When A Person Dies: Pastoral Theology in Death Experiences

by Robert L. Kinast

Robert L. Kinast teaches pastoral theology at the Catholic University of America. Ordained a roman Catholic priest in 1968, he served for nine years in pastoral ministry in Atlanta, Georgia, while earning a Ph.D. in systematic theology from Emory University.


Published by the Crossroad Publishing Company, 370 Lexington Avenue, New York, N.Y. 10017. This material was prepared for Religion Online by Ted and Winnie Brock.


SUMMARY

(ENTIRE BOOK) This book gives important insights into the theology of death. It deal with the impact of our death upon God, and how God in turn impacts our death with profound meaning.


Chapters

  • Introduction This book features theological questions about death, each chapter beginning with a practical case. It uses a process-relational approach and considers several different kinds of experiences of death.
  • Chapter 1: A Grandmother’s Death: The Question of Meaning There is a special kind of connection between God and death. Everything we experience, and especially the culmination of our lifetime of experiences, is a contribution to God in the sense that it provides new occasions through which God relates to us.
  • Chapter 2: A Boy’s Accidental Death: The Question of Why Whenever we face unjust, sudden, accidental, unexpected death we can adhere to our pain and anger and loss, or we can place all that and all of those responsible, including ourselves, in the flow of God’s new movement. We can let death open up a new possibility for experiencing life.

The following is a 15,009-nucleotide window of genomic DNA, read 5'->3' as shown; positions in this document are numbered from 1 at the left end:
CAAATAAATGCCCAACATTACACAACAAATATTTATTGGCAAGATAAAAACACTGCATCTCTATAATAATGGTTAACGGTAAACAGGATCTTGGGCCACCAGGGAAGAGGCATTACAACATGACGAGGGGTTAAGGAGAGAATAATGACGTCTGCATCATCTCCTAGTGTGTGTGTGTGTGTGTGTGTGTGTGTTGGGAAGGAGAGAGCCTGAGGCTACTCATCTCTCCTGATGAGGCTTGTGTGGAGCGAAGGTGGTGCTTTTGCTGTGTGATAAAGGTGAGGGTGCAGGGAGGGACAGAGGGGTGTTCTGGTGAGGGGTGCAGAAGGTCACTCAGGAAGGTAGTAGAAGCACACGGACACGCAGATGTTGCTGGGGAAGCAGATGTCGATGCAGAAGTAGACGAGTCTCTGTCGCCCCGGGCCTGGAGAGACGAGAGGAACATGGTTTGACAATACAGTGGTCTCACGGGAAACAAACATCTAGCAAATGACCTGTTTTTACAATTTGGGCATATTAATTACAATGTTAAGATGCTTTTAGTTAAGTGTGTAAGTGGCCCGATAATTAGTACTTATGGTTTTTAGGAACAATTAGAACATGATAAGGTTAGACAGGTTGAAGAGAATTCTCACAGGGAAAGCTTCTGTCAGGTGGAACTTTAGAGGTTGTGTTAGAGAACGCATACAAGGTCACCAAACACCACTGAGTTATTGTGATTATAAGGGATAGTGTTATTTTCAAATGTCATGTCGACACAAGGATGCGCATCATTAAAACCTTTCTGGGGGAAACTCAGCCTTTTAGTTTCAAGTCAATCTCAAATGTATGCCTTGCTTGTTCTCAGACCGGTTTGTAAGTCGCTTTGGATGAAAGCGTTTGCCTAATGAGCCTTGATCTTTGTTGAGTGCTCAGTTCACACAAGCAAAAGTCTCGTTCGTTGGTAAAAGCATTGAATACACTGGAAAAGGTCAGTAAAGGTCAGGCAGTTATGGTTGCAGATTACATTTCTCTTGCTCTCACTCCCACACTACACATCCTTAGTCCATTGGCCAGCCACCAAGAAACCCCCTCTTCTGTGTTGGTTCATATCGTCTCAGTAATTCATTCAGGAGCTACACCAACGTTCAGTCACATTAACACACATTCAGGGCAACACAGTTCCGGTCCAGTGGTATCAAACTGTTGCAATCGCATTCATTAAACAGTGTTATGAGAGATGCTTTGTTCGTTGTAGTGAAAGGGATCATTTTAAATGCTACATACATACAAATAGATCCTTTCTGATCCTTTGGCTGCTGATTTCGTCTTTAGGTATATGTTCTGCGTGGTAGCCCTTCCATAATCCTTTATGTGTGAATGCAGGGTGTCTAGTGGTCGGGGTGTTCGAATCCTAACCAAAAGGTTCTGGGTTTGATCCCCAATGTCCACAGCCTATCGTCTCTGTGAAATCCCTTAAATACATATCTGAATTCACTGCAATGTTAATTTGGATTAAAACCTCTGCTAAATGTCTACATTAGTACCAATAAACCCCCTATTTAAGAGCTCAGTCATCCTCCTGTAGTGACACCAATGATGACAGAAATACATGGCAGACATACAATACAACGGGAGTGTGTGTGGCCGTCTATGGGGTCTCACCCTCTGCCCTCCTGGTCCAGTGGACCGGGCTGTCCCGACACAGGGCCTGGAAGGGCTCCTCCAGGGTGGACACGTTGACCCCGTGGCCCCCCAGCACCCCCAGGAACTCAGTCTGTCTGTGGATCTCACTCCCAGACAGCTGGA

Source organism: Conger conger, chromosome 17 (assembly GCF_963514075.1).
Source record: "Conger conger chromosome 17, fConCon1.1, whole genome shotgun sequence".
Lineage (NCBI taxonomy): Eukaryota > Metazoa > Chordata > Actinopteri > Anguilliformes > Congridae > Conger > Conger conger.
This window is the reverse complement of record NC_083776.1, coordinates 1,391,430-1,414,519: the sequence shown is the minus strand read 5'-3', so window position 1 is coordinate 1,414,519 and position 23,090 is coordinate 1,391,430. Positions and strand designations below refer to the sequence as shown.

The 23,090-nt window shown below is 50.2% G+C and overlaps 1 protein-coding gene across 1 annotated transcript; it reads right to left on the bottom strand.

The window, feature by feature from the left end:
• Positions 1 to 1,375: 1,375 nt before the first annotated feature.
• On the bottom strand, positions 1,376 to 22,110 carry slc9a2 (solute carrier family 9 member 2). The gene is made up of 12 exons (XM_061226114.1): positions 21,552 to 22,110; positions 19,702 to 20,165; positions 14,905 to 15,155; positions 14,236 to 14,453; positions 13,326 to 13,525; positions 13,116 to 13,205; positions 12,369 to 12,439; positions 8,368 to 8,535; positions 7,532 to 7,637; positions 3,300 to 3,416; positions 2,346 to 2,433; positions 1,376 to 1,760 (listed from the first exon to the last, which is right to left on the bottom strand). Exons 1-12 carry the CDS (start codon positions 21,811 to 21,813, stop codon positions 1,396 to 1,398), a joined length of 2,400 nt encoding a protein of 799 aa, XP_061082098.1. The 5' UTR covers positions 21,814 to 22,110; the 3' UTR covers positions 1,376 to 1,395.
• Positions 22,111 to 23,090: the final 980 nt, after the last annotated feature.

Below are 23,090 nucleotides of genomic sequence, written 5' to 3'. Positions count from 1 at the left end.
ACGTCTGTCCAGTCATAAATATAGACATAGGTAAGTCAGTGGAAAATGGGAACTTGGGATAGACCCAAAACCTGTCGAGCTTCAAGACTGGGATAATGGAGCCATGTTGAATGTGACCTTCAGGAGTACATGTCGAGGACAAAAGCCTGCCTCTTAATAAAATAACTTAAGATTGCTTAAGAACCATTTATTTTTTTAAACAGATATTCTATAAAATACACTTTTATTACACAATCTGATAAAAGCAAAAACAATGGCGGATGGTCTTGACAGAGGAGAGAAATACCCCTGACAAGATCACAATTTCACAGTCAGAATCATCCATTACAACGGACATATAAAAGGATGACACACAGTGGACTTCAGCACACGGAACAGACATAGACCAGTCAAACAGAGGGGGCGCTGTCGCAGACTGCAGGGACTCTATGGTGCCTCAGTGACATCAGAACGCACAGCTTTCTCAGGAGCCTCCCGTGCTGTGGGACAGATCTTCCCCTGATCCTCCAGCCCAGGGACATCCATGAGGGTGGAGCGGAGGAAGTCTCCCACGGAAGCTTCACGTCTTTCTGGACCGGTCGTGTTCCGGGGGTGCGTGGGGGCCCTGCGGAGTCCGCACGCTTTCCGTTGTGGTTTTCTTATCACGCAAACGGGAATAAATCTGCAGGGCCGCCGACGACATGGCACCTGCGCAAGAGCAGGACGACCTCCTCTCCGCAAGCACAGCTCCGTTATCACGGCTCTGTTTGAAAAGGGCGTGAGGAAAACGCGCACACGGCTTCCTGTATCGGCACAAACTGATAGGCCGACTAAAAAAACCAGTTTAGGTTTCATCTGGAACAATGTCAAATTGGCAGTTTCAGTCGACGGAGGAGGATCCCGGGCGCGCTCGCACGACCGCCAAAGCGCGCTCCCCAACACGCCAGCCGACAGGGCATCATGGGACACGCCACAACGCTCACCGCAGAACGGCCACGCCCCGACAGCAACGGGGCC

• Chapter 3: A Wife’s Premature Death: The Question of Immortality The author uses process thought regarding three questions concerning immortality. 1. There is no clear proof of it. 2. If there is an afterlife, what is it like? 3. Is the afterlife connected with the present life?
  • Chapter 4: A Sister’s Cremation: The Question of Resurrection The author discusses two troublesome issues regarding cremation: 1. How much value is there in our bodily existence? 2. What actual conditions do our bodies have in the after life? The author concludes that cremation isn’t necessarily a sin of disrespect for we live and die as whole persons and are raised to immortal life by God alone.
  • Chapter 5: A Brother’s Suicide: The Question of Judgment We are responsible for one another. All judgment is ultimately God’s. Hell is a logical and necessary implication of freedom. We are not consigned to hell; we choose our way into hell . . . and into heaven.
  • Chapter 6: A Nation’s Oppressive Death: The Question of the End of the World Dr. Kinast discusses the relational response on the success or futility of efforts to change the world. It is escapist to believe that it will all be worked out in the end times.
  • Chapter 7: The Death of Jesus: Theological Test Case Dr. Kinast explains Jesus' death in terms of the relational view presented in this book.
  • Appendix: When the Becoming Ceases Dr. Kinast summarizes the interpretations which he has presented in this book and compares the relational theology of death with the more classical theology of death, assessing the strengths and limitations of each.